John Travers is a U.S. marshal who, along with his Indian assistant Yak, are looking for some wanted criminals somewhere in the untamed West. Posing as the Lone Rider, Travers appears to rob a stagecoach;however, he is only setting up a sting where he can prevent the actual robbery and capture a pair of highwaymen. In the process he also rescues the attractive young female occupant of the stagecoach, who happens to be the niece of a town leader. When Travers arrives in town with the injured stage driver and the young lady, the citizens come out to see what is happening. In the group is Al Davis, who has that same day just been named the new sheriff of the town. While the townfolks are talking to Travers a sniper kills Davis on the spot. Travers does not reveal he is a U.S. marshal, however he volunteers to be their sheriff.
Travers rides out to recover the money he "stole" earlier. Meanwhile an unseen bad guy known as the Shadow gives his henchmen orders from a secret room, communicating through a hole in the wall disguised as a safe. They are assigned to do away with Sheriff Travers. Between the hero and his sidekick Yak, they keep one step ahead of the bad guys, repeatedly foiling their attempts to murder our lawman. Travers and Yak eventually locate a mountain hideout that contains numerous hardened fugitives whose activities are orchestrated by the Shadow.
The Shadow is Matt Matlock, a town leader who all believe to be a decent person. In fact he is not even really Matt Matlock, but a criminal who sometime recently killed a rancher named Matt Matlock and assumed his identity. Matlock's niece Anita, the girl rescued earlier in the stagecoach, whose father was Matt Matlock's brother and co-owner of the ranch, came to town to see the ranch she inherited a 50% share in after her father's death. Unbeknownst to her, her father was also killed by the Shadow. Having never seen her uncle she does not know the man she is staying with is a criminal. Shadow/Matlock tries to carry out the charade of kindly uncle, but at the same time arranges some disturbances at night, such as a fiendish face at the window and a man in a bear costume, to scare away Miss Matlock. She doesn't scare easily, though, and takes a potshot at the prowlers, quickly ending their pranks.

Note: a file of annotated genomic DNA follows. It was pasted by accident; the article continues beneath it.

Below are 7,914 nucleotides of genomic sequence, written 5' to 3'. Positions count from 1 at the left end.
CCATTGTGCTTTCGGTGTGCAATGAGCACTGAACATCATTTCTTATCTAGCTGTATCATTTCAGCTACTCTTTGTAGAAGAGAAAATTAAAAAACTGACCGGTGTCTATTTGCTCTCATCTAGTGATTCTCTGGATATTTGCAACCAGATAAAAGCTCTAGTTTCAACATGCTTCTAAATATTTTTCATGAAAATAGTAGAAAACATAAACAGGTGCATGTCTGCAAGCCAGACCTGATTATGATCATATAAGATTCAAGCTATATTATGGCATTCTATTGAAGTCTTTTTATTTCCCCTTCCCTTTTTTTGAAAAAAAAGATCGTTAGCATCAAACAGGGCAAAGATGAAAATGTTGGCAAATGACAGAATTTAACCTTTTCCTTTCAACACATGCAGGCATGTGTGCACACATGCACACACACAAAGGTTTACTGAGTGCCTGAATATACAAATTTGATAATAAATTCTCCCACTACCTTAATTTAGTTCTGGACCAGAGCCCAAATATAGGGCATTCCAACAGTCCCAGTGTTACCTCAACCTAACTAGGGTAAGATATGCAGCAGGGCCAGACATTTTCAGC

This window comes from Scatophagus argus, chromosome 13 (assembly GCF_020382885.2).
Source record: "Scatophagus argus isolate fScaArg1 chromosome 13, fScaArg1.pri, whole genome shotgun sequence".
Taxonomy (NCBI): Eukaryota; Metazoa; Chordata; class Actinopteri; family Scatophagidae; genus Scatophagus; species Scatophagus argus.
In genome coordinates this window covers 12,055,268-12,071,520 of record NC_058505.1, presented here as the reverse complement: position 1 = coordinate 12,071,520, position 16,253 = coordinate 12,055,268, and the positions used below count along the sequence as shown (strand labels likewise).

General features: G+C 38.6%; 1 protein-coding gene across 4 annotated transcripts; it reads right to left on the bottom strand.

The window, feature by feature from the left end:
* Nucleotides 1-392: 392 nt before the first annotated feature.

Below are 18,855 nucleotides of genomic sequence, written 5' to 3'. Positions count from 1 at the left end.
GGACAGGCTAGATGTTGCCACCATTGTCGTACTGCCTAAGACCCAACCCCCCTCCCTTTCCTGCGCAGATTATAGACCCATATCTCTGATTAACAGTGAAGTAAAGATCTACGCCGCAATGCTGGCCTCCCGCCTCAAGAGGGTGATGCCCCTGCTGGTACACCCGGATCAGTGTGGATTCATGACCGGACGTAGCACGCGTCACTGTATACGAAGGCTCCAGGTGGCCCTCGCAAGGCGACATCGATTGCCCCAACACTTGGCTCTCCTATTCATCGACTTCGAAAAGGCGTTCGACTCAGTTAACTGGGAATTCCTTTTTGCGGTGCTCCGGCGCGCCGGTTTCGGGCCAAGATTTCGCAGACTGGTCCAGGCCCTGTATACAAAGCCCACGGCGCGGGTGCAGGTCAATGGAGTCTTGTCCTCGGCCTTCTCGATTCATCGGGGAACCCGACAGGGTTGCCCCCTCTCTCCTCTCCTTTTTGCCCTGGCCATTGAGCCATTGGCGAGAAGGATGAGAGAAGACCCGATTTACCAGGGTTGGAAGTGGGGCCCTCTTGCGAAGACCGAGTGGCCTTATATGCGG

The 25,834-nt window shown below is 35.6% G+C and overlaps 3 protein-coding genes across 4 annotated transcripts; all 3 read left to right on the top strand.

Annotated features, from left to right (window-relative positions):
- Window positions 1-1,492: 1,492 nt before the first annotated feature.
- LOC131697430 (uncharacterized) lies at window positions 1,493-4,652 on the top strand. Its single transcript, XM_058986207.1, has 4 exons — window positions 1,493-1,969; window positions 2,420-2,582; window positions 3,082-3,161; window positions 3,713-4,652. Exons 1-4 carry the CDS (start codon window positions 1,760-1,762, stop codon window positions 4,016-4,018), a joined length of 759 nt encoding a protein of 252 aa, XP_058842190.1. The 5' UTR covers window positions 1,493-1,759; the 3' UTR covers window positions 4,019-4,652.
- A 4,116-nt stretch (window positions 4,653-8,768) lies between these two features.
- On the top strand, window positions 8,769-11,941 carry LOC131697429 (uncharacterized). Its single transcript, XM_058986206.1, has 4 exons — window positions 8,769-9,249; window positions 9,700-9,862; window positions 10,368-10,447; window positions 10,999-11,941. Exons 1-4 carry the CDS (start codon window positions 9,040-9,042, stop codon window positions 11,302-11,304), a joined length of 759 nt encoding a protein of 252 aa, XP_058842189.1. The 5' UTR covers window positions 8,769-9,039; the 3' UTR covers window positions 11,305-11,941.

Travers and Yak discover the secret room from which the Shadow conducts his business in town, as well as a hollowed out tree stump that served as the hideout for the earlier sniper. This greatly helps them bring their investigation to the point where Travers reveals who he really is, and swears in a bunch of local ranchers as deputies to form a legal posse and go after the Shadow gang. Meanwhile Matlock's old cook tells Anita that the man she thinks is her uncle is a murderous imposter. She rides off toward town to break the news, but is captured by the gang on the way. The gang has acquired a machine gun, and they all head out to do away with Travers and his do-gooders. A prolonged chase and shootout ensues. The surviving members of the Shadow gang are all justly captured.
Running Time: 53 Minutes
MPAA Ratings: Passed
An undercover federal marshal (John Wayne) solves a mystery involving a feared outlaw known only as “The Shadow”.
The Star Packer is a bit of a deviation from the standard John Wayne western of the time. Along with the usual stunts and fisticuffs, writer/director Robert N. Bradbury mixes in some mystery elements that help keep things fresh. Indeed the story could have just as easily worked in a big city as opposed to the old west, but either way the result is entertaining.
While the stunts and fight scenes belie the film’s shoestring budget, the casting of Yakima Canutt as Wayne’s Indian Sidekick seems almost comical (Wayne even calls him Yak). Still, as far as Wayne’s early westerns go, this one stands out.
Mystery, excitement, big shootouts, and a hard riding hero. So what else could a grown-up kid ask for. Yeah, I know it's gotta have a girl, but at least Wayne doesn't have to kiss her-- what mush! Doug Doepke, Claremont, USA
The Duke and his entourage provide plenty of ironic laughs but, if you want to take the movie at face value, it is quite enjoyable. The good guys win, the bad guys get their comeuppance, the Duke gets his gal and Yakima Canutt shows his tricks all in a setting that engrossed generations of schoolboys over most of the 20th century. John Redington, Ireland
Robert N. Bradbury
Robert N. Bradbury
George 'Gabby' Hayes
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